And then I saw how scared she was, because I was all sparky, and I realized I was just about to shed a load of death onto her, and so I kind of jumped back and yelled at her to leave me alone, and then she does the craziest thing, she reaches out toward me, and I scream at her, “Don’t you touch me!” cause if she touches me I can’t hold it in, it’ll just go all through her and tear up her guts inside, but she just keeps reaching, leaning toward me, and so I kind of crawled over toward a tree, and I hung onto that tree, I just held on and let the tree kind of soak up all my sparkiness, almost like I was burning up the tree. Maybe I killed it, for all I know. Or maybe it was so big, I couldn’t hurt it, but it took all the fire out of me, and then she did touch me, like nobody ever touched me, her arm across my back, and hand holding my shoulder, her face right up against my ear, and she says to me, “Mick, you didn’t hurt me.”

  “Just leave me alone,” says I.

  “You’re not like them,” she says. “Don’t you see that? They love the killing. They use the killing. Only they’re not as strong as you. They have to be touching, for one thing, or close to it. They have to keep it up longer. They’re stronger than I am, but not as strong as you. So they’ll want you, that’s for sure, Mick, but they’ll also be scared of you, and you know what’ll scare them most? That you didn’t kill me, that you can control it like that.”

  “I can’t always. That bus driver today.”

  “So you’re not perfect. But you’re trying. Trying not to kill people. Don’t you see, Mick? You’re not like them. They may be your blood family, but you don’t belong with them, and they’ll see that, and when they do—”

  All I could think about was what she said, my blood family. “My mama and daddy, you telling me I’m going to meet them?”

  “They’re calling you now, and that’s why I had to warn you.”

  “Calling me?”

  “The way I called you up this hill. Only it wasn’t just me, of course, it was a bunch of us.”

  “I just decided to come up here, to get off the road.”

  “You just decided to cross the highway and climb this hill, instead of the other one? Anyway, that’s how it works. It’s part of the human race for all time, only we never knew it. A bunch of people kind of harmonize their bio-electrical systems, to call for somebody to come home, and they come home, after a while. Or sometimes a whole nation unites to hate somebody. Like Iran and the Shah, or the Philippines and Marcos.”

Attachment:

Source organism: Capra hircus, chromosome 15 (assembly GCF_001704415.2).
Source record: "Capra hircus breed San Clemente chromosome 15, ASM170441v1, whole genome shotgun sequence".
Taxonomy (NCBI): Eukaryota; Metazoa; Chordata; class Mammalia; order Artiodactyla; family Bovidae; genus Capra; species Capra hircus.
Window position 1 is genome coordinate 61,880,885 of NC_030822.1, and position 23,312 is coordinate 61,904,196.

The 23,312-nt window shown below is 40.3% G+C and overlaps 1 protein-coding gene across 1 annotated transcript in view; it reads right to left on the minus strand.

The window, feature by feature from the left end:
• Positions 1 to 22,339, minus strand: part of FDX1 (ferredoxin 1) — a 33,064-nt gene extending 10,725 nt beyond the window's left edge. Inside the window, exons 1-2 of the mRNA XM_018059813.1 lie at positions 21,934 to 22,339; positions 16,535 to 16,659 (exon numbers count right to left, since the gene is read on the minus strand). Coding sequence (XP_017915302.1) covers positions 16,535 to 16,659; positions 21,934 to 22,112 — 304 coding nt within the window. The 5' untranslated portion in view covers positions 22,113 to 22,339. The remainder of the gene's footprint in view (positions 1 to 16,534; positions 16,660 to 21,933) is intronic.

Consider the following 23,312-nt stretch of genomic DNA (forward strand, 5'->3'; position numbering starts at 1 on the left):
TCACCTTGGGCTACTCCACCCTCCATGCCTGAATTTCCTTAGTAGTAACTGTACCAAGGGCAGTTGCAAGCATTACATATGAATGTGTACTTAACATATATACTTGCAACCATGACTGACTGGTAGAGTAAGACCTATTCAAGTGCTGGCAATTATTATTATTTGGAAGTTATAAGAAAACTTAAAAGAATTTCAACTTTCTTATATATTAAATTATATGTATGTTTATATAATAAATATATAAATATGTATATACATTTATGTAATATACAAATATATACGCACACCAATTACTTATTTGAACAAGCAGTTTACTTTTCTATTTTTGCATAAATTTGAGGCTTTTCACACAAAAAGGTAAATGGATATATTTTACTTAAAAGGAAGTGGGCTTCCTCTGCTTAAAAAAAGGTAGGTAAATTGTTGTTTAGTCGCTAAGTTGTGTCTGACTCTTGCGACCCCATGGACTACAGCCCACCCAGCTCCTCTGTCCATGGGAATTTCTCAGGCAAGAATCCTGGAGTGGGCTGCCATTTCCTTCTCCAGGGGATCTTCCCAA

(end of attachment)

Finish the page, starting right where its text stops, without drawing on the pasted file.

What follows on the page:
“They just kicked them out,” I says.

 
But they were already dying, weren’t they? A whole nation, hating together, they make a constant interference with their enemy’s bio-electrical system. A constant noise. All of them together, millions of people, they are finally able to match what you can do with one flash of anger.”

  I thought about that for a few minutes, and it came back to me all the times I thought how I wasn’t even human. So maybe I was human, after all, but human like a guy with three arms is human, or one of those guys in the horror movies I saw, gigantic and lumpy and going around hacking up teenagers whenever they was about to get laid. And in all those movies they always try to kill the guy only they can’t, he gets stabbed and shot and burned up and he still comes back, and that’s like me, I must have tried to kill myself so many times only it never worked.

  No. Wait a minute.

  I got to get this straight, or you’ll think I’m crazy or a liar. I didn’t jump off that highway overpass like I said. I stood on one for a long time, watching the cars go by. Whenever a big old semi came along I’d say, this one, and I’d count, and at the right second I’d say, now. Only I never did jump. And then afterward I dreamed about jumping, and in all those dreams I’d just bounce off the truck and get up and limp away. Like the time I was a kid and sat in the bathroom with the little gardening shears, the spring-loaded kind that popped open, I sat there thinking about jamming it into my stomach right under the breastbone, and then letting go of the handle, it’d pop right open and make a bad wound and cut open my heart or something. I was there so long I fell asleep on the toilet, and later I dreamed about doing it but no blood ever came out, because I couldn’t die.